By Greg Bach
You want your young athletes learning and improving every day, right?
But what’s your plan for making it happen?
And – equally important – ensuring that their journey is both filled with fun and forges a genuine love of the sport.
We sat down with Chicago Bears head coach John Fox, who talked about the importance of teaching, connecting and respecting your players.
Use these five tips from Fox now to be a difference maker with your team:
Be a coach that truly cares: “Be compassionate; be a teacher,” Fox says. “Not a screamer and a hollerer.”
Path to success: “You teach them how to be successful,” he says. “It’s how to get better every day. The concept of being above the line every day, regardless of what your emotion is that day or how you feel, but being an above the line performer every day. And when you can kind of convince guys that you’re doing stuff for something bigger than themselves, that it’s for the guy next to you, then the sky is the limit.”
Game planning for life: “As a coach you’re not just teaching the X’s and O’s of whatever sport you coach,” Fox says. “You’re teaching them how to deal with life, how to be a better man or woman, and how to be a better human being.”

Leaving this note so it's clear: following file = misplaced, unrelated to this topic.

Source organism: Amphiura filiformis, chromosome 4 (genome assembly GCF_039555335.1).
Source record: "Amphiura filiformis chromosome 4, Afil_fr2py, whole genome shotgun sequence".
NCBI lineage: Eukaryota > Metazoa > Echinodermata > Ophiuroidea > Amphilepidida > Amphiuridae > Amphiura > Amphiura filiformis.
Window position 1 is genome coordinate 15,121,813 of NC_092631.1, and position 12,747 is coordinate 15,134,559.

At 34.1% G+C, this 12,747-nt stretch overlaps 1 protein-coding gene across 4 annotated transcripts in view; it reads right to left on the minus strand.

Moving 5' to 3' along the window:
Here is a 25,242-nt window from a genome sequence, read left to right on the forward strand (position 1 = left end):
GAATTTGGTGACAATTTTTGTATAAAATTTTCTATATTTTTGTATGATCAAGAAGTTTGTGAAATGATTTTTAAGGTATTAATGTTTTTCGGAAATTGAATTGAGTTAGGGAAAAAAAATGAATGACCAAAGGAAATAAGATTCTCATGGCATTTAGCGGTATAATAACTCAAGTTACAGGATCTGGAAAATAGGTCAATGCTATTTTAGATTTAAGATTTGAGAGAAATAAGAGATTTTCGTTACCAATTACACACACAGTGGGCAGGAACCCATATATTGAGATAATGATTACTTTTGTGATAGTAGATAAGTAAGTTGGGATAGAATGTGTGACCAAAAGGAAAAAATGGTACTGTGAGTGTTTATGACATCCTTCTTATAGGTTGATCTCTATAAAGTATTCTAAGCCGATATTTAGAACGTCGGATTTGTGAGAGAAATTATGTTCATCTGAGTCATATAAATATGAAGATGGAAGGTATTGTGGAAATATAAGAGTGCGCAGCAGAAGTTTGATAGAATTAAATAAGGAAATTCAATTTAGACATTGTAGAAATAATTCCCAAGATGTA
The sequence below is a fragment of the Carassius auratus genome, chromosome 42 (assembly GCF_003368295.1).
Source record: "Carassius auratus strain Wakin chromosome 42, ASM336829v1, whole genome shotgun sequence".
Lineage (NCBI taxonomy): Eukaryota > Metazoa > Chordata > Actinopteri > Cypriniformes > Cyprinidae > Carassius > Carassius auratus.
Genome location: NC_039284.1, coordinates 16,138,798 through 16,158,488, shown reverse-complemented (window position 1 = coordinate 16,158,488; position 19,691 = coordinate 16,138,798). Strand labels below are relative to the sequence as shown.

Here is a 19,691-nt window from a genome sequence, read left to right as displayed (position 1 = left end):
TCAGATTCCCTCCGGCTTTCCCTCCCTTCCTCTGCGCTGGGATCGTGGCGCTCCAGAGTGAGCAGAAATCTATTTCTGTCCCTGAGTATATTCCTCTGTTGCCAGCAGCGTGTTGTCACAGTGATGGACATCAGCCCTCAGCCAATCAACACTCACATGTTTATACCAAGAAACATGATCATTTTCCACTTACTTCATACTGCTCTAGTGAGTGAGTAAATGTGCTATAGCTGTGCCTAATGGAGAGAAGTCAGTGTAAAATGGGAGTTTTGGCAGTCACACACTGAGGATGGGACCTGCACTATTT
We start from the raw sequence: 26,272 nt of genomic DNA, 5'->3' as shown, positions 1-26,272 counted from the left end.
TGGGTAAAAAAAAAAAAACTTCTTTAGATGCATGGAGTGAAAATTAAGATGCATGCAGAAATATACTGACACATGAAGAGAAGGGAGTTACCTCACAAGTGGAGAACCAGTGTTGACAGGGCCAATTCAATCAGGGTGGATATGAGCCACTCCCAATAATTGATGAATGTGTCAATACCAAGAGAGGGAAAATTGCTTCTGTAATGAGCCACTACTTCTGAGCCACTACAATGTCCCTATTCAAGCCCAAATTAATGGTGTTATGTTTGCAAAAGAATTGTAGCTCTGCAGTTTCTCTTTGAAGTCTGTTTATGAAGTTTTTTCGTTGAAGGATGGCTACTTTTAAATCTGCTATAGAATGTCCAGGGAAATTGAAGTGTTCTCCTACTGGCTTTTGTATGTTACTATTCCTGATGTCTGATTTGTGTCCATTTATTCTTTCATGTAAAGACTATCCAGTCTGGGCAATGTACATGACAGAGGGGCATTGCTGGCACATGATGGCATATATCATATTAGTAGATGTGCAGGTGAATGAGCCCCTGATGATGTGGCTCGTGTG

Be a teacher: “Don’t go overboard on the machoism of the game,” Fox says. “Just be a teacher. Sometimes some frustrated ex-athletes aren’t as good as a father who actually understands raising kids. I was blessed that I had a bunch of dads who coached me and my children, so I was fortunate in that aspect.”
Remember, you’re coaching kids: “I remind my coaches that this is somebody’s son,” Fox says. “Treat these young athletes like they’re your own.”
Employ these six methods with your team to help young athletes remain calm, focused and centered
WNBA great Tangela Smith recalls how important those encouraging words from coaches and teammates were during her playing days – and reminds today’s youth coaches of how influential the rights words can be for kids
Ryan Harris, Super Bowl champion and author of Mindset for Mastery, on inspiring young athletes to believe in themselves and compete with confidence
Having a game day routine to call upon can help young athletes become more consistent and confident performers